What are the Benefits of Oil Pulling?

Primarily, oil pulling is good for oral health!

Only a handful of studies have been done on oil pulling and they all focus on oral health. Let’s take a look at what oil pulling is known to do.

Reduces Bacteria In the Mouth

Oil pulling reduces the bacteria that are in your mouth. One study showed that oil pulling reduced the main cavity-causing bacteria, Streptococcus Mutans, in plaque on teeth after just two weeks.  This was a small study specifically looking at sesame oil since that is what is primarily used in India, but it has encouraging results! (2)

Reduces Bad breath

Bad breath is often caused by wastes from bacteria found in the mouth.

If you reduce the bacteria in the mouth, it makes sense that bad breath would get better!

One small study showed oil pulling was just as effective as chlorhexidine mouthwash at fighting bad breath! (3)

Personally, I’ve found that oil pulling reduces bad breath both from bacteria and because the act of oil pulling frees up congestion in my nose that has built up over night. It also seems to help with post-nasal drip for a few hours. Of course, it doesn’t address the issues that cause my congestion and post-nasal drip (allergies), so it isn’t a cure but it does provide some relief early in the morning when my symptoms are at their worst.

Reduces Plaque and Heals Gingivitis

Here’s a little dental terms 101…

Dental plaque is a sticky, clear film that forms on teeth and between teeth, both above and below the gum line. Plaque should be removed regularly because it can cause dental problems.  If left alone, it can cause tarter and cavities.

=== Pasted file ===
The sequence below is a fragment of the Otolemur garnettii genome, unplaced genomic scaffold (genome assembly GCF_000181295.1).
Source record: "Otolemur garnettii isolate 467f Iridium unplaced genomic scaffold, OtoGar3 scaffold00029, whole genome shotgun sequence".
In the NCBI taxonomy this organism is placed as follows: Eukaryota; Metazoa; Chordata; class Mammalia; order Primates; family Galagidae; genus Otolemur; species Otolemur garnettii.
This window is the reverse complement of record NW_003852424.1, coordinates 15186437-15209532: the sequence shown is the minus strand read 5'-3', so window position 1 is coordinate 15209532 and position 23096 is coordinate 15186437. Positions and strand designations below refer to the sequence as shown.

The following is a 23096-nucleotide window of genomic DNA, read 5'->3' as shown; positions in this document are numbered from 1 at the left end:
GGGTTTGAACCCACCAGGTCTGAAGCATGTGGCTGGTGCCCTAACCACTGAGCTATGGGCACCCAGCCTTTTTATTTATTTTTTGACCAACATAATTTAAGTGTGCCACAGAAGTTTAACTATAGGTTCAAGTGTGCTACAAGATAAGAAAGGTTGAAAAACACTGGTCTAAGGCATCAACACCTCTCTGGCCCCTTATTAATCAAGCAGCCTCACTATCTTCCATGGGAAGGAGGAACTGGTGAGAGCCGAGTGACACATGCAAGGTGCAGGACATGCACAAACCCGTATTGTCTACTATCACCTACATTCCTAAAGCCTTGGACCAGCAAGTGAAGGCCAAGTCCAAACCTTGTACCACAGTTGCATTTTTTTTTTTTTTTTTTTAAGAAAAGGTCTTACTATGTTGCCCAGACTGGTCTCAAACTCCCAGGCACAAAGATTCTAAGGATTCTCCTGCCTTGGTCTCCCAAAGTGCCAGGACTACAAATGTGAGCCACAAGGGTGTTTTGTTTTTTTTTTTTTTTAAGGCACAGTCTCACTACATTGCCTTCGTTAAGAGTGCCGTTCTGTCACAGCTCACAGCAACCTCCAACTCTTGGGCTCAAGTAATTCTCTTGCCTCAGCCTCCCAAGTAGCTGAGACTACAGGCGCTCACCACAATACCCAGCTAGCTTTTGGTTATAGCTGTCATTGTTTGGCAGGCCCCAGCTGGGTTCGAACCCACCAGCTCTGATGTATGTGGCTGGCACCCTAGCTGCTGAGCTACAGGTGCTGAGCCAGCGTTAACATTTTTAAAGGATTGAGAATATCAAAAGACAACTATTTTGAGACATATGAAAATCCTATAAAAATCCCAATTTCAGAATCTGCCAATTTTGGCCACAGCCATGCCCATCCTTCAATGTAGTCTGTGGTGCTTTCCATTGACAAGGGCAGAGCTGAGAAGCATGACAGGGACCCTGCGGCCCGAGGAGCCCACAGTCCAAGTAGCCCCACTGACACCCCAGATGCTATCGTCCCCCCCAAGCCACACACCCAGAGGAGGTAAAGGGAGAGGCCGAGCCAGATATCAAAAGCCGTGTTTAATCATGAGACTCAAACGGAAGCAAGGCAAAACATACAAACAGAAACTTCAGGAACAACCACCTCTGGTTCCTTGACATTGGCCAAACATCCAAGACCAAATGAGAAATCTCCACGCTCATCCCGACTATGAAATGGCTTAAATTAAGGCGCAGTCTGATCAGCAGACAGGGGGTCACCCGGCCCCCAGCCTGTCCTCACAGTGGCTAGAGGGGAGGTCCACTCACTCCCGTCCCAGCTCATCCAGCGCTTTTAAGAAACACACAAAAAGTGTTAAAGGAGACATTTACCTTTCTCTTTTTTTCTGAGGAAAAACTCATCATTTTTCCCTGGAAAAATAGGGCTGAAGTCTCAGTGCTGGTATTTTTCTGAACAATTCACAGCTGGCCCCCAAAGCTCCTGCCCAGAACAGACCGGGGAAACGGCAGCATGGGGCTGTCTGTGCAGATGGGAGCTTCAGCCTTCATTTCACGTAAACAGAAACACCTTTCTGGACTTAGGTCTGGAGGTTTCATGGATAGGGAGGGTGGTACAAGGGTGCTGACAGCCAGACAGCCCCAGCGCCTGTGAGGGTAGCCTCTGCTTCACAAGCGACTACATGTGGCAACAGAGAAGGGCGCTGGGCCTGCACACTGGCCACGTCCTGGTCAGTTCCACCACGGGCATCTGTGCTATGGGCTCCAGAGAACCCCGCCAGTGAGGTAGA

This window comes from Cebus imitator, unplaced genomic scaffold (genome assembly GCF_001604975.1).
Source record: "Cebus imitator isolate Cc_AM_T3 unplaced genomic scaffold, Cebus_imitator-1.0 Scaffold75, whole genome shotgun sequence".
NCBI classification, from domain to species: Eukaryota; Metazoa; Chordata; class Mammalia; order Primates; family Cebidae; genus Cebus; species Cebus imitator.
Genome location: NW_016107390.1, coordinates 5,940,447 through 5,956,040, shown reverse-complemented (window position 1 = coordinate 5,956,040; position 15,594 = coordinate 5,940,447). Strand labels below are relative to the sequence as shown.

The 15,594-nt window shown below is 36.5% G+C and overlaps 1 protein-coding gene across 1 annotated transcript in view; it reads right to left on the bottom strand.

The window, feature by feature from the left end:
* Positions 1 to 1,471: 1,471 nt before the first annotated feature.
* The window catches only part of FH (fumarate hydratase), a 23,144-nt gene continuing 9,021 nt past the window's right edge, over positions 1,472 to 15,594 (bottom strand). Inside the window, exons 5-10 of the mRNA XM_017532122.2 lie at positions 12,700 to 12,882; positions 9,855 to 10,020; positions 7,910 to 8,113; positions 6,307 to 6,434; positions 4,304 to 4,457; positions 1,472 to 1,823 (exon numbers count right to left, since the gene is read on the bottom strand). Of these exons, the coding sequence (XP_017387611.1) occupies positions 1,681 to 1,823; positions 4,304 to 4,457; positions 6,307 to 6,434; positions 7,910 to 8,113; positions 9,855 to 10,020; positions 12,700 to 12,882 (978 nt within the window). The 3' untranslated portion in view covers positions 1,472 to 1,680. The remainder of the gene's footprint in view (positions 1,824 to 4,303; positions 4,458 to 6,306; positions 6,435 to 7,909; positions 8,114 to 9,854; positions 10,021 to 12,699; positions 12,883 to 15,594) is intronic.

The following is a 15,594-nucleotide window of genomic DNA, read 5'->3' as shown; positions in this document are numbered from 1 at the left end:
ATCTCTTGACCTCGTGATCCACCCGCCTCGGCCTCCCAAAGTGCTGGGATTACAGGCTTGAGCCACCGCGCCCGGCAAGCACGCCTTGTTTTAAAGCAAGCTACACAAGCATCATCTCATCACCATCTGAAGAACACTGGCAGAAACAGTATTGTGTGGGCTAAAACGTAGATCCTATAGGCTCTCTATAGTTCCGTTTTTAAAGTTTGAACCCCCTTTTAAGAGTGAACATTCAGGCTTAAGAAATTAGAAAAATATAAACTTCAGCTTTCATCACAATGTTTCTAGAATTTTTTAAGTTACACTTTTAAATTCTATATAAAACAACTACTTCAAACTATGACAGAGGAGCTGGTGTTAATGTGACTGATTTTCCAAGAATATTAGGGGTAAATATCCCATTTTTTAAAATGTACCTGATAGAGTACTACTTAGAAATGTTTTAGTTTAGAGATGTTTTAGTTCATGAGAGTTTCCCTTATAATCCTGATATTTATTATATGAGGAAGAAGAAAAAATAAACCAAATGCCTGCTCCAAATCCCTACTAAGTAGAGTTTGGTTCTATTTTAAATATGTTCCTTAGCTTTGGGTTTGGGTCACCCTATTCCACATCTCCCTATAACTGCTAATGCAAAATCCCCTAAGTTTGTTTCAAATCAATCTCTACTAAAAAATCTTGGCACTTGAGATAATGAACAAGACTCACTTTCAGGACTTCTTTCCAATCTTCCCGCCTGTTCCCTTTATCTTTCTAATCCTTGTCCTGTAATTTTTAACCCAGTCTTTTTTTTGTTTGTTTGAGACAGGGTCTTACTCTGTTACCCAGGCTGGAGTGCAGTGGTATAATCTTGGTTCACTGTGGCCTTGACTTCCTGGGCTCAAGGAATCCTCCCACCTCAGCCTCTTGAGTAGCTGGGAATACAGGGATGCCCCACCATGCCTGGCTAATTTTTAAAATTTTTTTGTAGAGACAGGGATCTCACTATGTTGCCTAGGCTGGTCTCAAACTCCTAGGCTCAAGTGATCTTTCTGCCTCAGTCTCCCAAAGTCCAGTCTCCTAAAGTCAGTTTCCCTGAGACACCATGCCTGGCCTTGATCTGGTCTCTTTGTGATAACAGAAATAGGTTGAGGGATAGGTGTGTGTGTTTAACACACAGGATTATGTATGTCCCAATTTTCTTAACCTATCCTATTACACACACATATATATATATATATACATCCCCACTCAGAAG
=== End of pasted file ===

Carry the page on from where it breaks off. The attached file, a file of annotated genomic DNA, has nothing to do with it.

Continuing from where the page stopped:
Gingivitis is the inflammation of gums, primarily due to plaque.

Oil pulling is effective at controlling both of these! Here is another study showing that oil pulling works. (4)

My own personal experience is that oil pulling…

  • Kills bad breath
  • Removes plaque and heals gingivitis
  • Heals bleeding gums
  • Whitens teeth
  • Soothes throat dryness
  • Heals cracked lips
  • Strengthens jaw and facial muscles
  • Relieves congestion and post-nasal drip

Some people have said that they don’t like oil pulling. To me, it feels a lot like swishing water in your mouth for 20 minutes. My mouth got a little tired at first, but now that I have built up muscles, it is no problem to do it for a full 20 mins. In fact, my teeth are noticeably whiter! It didn’t happen over night, but with continued use my teeth are getting whiter and whiter! (And no, I didn’t stop drinking coffee 😉 )